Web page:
Published by Naiad Press in 1983 when Cornwell was sixty years old, Black Lesbian in White America contains essays published in feminist and lesbian magazines during the 1970s. When it was published, writing by Black lesbians flourished and sold many books (think of This Bridge Called My Back (1981) and Home Girls (1983), among other titles), but Cornwell’s book was not a hit. It had only modest sales, and it did not catapult Cornwell into broader conversations in lesbian communities. Despite these realities, it is a book worthy of contemporary engagement.

An interview between Cornwell and Audre Lorde grounds Black Lesbian in White America. In addition to an interview, the narrative describes a visit between the two writers and the ideas and concerns that they share while visiting. The occasion was Lorde driving “down to Philadelphia to my home in Powelton Village one simmering summer-like afternoon in late May to give a poetry reading that night.” The conversation continues until Lorde departs the next morning. An edited transcription provides elements of Lorde’s life story and also illuminates shared camaraderie. Lorde says, “Of course, I am speaking of it [pain] in larger terms than just of us as writers. As writers we share a double knowledge that is both tortured and triumphant. Right? A knowledge that is both hard to bear and yet is our salvation.” Shared knowledge as writers forges intimacy between Lorde and Cornwell evoking the emotional tenor of the book: Cornwell is in serious conversations with women.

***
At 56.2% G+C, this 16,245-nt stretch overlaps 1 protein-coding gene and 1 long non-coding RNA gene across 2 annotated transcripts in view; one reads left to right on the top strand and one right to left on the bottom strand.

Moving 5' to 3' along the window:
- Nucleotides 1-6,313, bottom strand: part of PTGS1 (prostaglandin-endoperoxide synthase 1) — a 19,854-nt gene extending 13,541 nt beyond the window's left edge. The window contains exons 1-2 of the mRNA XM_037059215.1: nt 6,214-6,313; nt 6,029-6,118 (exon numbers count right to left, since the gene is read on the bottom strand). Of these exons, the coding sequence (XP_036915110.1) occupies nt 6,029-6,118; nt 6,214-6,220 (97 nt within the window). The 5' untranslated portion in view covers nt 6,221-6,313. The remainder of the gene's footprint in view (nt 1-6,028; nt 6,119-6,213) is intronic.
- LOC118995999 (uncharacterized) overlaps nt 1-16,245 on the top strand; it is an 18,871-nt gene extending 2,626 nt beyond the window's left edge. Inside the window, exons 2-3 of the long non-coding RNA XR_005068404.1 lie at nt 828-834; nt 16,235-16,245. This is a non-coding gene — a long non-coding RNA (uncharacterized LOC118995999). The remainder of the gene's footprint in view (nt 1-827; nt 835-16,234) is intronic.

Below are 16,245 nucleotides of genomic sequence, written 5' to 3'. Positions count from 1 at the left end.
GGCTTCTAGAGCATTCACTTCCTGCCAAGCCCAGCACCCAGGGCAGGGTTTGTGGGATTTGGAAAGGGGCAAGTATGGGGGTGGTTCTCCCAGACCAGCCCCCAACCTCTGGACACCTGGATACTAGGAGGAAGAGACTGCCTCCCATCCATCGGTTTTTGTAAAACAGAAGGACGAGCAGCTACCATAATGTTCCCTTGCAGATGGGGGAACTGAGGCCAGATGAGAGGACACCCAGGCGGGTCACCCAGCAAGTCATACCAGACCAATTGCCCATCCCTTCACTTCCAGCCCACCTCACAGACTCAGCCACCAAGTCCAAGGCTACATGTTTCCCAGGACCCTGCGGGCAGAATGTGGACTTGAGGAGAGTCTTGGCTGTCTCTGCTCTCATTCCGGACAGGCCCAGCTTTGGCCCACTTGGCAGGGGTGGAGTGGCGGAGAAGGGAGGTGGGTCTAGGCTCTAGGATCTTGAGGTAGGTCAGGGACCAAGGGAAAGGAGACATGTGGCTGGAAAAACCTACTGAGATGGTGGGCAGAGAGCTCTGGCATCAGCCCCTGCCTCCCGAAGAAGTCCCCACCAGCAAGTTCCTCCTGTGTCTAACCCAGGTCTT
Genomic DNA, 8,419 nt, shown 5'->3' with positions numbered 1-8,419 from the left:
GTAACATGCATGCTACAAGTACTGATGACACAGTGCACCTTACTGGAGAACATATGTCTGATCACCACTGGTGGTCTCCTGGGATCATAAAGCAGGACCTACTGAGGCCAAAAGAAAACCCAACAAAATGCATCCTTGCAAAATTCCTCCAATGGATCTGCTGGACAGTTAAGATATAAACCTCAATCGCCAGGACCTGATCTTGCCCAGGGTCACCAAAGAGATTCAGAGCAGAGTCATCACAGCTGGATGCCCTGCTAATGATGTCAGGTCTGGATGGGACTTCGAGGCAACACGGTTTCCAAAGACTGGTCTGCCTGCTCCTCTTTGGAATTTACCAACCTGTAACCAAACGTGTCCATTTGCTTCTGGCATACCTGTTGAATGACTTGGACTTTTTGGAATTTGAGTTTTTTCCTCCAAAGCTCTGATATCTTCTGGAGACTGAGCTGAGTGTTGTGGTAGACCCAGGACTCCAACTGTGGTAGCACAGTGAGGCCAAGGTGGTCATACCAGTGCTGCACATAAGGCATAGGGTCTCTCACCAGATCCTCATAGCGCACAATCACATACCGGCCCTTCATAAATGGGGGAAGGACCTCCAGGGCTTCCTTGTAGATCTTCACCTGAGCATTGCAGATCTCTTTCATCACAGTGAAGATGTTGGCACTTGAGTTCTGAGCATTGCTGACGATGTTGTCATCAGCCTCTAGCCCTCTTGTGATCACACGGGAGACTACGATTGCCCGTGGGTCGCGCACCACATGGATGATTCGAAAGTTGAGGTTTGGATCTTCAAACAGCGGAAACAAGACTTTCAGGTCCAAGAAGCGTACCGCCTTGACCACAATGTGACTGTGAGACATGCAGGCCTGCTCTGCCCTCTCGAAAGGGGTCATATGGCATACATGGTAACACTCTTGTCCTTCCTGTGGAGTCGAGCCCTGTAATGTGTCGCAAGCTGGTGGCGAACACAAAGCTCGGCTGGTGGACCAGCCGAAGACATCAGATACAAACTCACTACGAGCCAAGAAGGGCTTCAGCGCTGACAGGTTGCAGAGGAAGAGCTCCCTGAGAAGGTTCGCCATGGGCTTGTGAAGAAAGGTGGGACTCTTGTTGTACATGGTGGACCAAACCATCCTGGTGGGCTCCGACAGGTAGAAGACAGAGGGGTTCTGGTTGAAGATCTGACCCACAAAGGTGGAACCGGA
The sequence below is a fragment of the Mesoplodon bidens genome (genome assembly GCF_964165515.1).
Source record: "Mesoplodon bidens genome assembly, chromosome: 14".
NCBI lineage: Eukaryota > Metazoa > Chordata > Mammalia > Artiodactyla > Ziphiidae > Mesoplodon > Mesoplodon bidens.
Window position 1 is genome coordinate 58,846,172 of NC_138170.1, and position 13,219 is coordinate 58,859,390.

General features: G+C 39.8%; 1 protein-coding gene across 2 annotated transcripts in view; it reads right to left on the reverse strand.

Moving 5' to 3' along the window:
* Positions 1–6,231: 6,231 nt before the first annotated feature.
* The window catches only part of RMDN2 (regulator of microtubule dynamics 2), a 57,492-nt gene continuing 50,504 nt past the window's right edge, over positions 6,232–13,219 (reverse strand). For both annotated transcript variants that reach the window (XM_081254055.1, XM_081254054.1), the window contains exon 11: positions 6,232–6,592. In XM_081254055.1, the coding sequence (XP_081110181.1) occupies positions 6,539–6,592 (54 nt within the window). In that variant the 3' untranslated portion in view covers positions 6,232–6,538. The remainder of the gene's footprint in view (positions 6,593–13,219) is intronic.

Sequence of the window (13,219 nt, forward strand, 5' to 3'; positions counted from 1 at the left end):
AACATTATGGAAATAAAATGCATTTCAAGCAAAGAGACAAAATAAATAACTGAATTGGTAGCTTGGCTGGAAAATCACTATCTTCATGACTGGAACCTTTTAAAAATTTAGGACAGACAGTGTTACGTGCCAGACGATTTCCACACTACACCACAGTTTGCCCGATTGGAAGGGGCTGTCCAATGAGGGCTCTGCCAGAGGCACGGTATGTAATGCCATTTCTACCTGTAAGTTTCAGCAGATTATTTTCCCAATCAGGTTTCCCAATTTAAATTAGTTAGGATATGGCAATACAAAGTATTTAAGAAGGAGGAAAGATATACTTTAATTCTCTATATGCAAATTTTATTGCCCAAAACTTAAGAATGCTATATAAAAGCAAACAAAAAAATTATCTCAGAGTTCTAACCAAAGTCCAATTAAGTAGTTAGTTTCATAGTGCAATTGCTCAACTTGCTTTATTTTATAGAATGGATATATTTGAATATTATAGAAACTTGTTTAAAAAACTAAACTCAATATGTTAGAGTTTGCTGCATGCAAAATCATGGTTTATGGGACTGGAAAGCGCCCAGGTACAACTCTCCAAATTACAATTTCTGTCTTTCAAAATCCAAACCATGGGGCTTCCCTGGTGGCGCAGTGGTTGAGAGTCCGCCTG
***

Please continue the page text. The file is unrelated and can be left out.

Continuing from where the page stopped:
In Black Lesbian in White America, Cornwell explores the nature of intersecting, overlapping, compounding oppression through the lenses of race, sex, sexual orientation, and age. Divided into three parts, the first contains six political essays. The second is an interview with Lorde. The third is autobiographical. The fourth is a series of letters titled “Lament for Two Bamboozled Sisters.” Gathering nonfiction conventions (discursive writing, letters, and interviews), Cornwell stages intimate narratives between and among women.